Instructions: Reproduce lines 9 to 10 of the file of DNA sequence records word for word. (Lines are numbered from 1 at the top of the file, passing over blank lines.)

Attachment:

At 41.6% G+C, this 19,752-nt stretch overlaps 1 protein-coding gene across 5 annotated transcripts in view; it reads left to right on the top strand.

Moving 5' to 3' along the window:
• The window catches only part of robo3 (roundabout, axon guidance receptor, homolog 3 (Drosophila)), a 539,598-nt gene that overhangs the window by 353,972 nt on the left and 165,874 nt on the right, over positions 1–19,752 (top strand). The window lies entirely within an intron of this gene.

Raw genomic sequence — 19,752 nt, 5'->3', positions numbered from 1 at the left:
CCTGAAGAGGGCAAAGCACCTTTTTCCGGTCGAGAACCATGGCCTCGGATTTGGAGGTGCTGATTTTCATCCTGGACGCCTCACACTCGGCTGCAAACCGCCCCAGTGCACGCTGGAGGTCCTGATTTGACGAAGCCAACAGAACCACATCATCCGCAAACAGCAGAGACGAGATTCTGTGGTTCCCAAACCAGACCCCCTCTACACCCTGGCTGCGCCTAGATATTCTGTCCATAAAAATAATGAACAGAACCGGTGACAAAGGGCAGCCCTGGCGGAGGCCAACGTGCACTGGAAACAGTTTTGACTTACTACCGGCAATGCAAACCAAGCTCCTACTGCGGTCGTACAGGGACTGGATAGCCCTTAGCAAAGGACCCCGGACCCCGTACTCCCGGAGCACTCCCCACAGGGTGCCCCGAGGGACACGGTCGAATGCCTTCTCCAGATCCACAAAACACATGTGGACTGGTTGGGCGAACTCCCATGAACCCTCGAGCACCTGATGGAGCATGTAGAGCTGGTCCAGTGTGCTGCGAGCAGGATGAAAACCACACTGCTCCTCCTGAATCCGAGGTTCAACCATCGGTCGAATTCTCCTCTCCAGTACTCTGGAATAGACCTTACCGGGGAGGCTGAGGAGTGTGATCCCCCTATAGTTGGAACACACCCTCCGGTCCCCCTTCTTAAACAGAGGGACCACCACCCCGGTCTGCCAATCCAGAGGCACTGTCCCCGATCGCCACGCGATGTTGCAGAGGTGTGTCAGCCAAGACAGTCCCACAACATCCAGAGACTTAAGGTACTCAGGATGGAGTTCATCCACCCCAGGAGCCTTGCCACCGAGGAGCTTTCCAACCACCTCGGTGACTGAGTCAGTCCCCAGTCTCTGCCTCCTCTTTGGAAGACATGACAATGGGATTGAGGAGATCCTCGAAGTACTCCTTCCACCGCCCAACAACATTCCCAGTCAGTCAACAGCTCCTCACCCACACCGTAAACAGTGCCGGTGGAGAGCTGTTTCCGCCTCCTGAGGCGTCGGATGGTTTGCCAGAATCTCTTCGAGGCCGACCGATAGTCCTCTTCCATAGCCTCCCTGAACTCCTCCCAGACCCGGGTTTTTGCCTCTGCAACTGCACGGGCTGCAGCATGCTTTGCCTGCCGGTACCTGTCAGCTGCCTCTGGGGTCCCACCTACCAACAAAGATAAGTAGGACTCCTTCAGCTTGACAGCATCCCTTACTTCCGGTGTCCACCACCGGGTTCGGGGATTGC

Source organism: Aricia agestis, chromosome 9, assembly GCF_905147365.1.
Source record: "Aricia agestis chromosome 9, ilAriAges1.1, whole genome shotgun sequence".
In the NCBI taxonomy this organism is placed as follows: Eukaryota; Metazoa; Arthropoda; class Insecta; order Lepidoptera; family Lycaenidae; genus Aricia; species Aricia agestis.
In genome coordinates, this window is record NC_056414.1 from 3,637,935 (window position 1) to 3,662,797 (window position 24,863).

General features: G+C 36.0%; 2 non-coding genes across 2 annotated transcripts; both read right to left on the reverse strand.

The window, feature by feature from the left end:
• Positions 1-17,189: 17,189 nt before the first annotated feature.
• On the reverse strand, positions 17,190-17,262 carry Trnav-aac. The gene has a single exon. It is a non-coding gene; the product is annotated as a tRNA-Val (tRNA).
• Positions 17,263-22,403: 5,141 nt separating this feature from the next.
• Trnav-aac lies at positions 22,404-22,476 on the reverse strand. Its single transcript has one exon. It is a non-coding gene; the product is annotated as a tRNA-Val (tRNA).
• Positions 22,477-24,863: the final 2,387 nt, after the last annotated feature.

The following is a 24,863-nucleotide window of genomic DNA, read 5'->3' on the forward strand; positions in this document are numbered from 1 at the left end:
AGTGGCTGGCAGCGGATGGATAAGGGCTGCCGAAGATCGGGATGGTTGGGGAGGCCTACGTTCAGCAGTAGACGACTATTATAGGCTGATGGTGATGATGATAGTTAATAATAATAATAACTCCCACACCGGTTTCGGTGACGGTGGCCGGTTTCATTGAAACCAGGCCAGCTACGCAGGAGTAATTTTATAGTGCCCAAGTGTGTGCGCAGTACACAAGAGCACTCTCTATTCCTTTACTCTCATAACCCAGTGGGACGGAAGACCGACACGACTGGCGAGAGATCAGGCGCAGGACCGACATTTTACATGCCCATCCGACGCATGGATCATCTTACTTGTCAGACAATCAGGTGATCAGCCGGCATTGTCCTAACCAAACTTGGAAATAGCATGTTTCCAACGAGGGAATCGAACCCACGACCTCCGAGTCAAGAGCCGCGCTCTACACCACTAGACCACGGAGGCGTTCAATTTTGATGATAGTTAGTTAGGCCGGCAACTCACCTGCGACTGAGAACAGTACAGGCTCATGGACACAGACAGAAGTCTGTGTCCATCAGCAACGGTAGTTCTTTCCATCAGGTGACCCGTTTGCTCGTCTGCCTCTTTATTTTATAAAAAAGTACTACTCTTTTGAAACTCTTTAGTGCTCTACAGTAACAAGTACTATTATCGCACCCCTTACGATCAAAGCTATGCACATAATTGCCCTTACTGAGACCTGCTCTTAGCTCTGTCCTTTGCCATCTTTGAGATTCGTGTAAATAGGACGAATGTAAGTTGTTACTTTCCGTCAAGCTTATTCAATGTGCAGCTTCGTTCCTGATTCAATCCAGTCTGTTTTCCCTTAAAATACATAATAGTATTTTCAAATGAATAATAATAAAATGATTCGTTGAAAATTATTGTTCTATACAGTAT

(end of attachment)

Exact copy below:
In genome coordinates, this window is record NC_056414.1 from 3,637,935 (window position 1) to 3,662,797 (window position 24,863).

General features: G+C 36.0%; 2 non-coding genes across 2 annotated transcripts; both read right to left on the reverse strand.